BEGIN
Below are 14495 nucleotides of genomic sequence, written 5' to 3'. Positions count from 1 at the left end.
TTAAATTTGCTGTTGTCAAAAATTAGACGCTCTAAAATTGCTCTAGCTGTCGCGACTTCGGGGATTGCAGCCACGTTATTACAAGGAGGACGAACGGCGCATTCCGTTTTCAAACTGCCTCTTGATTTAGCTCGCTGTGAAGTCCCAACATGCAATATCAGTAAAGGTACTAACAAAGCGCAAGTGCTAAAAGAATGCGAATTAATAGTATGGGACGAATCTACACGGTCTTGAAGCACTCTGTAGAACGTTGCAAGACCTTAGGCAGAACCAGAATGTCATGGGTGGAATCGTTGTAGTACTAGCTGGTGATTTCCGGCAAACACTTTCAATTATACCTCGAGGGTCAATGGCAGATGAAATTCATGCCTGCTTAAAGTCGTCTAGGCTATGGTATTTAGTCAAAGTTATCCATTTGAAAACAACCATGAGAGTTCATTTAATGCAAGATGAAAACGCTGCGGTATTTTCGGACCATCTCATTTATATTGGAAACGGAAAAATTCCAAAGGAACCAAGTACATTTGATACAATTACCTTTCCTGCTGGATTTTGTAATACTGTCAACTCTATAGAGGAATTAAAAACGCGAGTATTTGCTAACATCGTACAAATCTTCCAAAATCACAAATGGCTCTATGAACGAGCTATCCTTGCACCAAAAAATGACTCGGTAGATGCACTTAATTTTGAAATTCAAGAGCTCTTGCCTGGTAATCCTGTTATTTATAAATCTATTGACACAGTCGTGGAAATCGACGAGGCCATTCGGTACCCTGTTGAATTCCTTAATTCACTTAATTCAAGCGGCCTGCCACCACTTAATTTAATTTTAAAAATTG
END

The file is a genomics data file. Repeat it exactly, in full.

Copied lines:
Below are 14495 nucleotides of genomic sequence, written 5' to 3'. Positions count from 1 at the left end.
TTAAATTTGCTGTTGTCAAAAATTAGACGCTCTAAAATTGCTCTAGCTGTCGCGACTTCGGGGATTGCAGCCACGTTATTACAAGGAGGACGAACGGCGCATTCCGTTTTCAAACTGCCTCTTGATTTAGCTCGCTGTGAAGTCCCAACATGCAATATCAGTAAAGGTACTAACAAAGCGCAAGTGCTAAAAGAATGCGAATTAATAGTATGGGACGAATCTACACGGTCTTGAAGCACTCTGTAGAACGTTGCAAGACCTTAGGCAGAACCAGAATGTCATGGGTGGAATCGTTGTAGTACTAGCTGGTGATTTCCGGCAAACACTTTCAATTATACCTCGAGGGTCAATGGCAGATGAAATTCATGCCTGCTTAAAGTCGTCTAGGCTATGGTATTTAGTCAAAGTTATCCATTTGAAAACAACCATGAGAGTTCATTTAATGCAAGATGAAAACGCTGCGGTATTTTCGGACCATCTCATTTATATTGGAAACGGAAAAATTCCAAAGGAACCAAGTACATTTGATACAATTACCTTTCCTGCTGGATTTTGTAATACTGTCAACTCTATAGAGGAATTAAAAACGCGAGTATTTGCTAACATCGTACAAATCTTCCAAAATCACAAATGGCTCTATGAACGAGCTATCCTTGCACCAAAAAATGACTCGGTAGATGCACTTAATTTTGAAATTCAAGAGCTCTTGCCTGGTAATCCTGTTATTTATAAATCTATTGACACAGTCGTGGAAATCGACGAGGCCATTCGGTACCCTGTTGAATTCCTTAATTCACTTAATTCAAGCGGCCTGCCACCACTTAATTTAATTTTAAAAATTG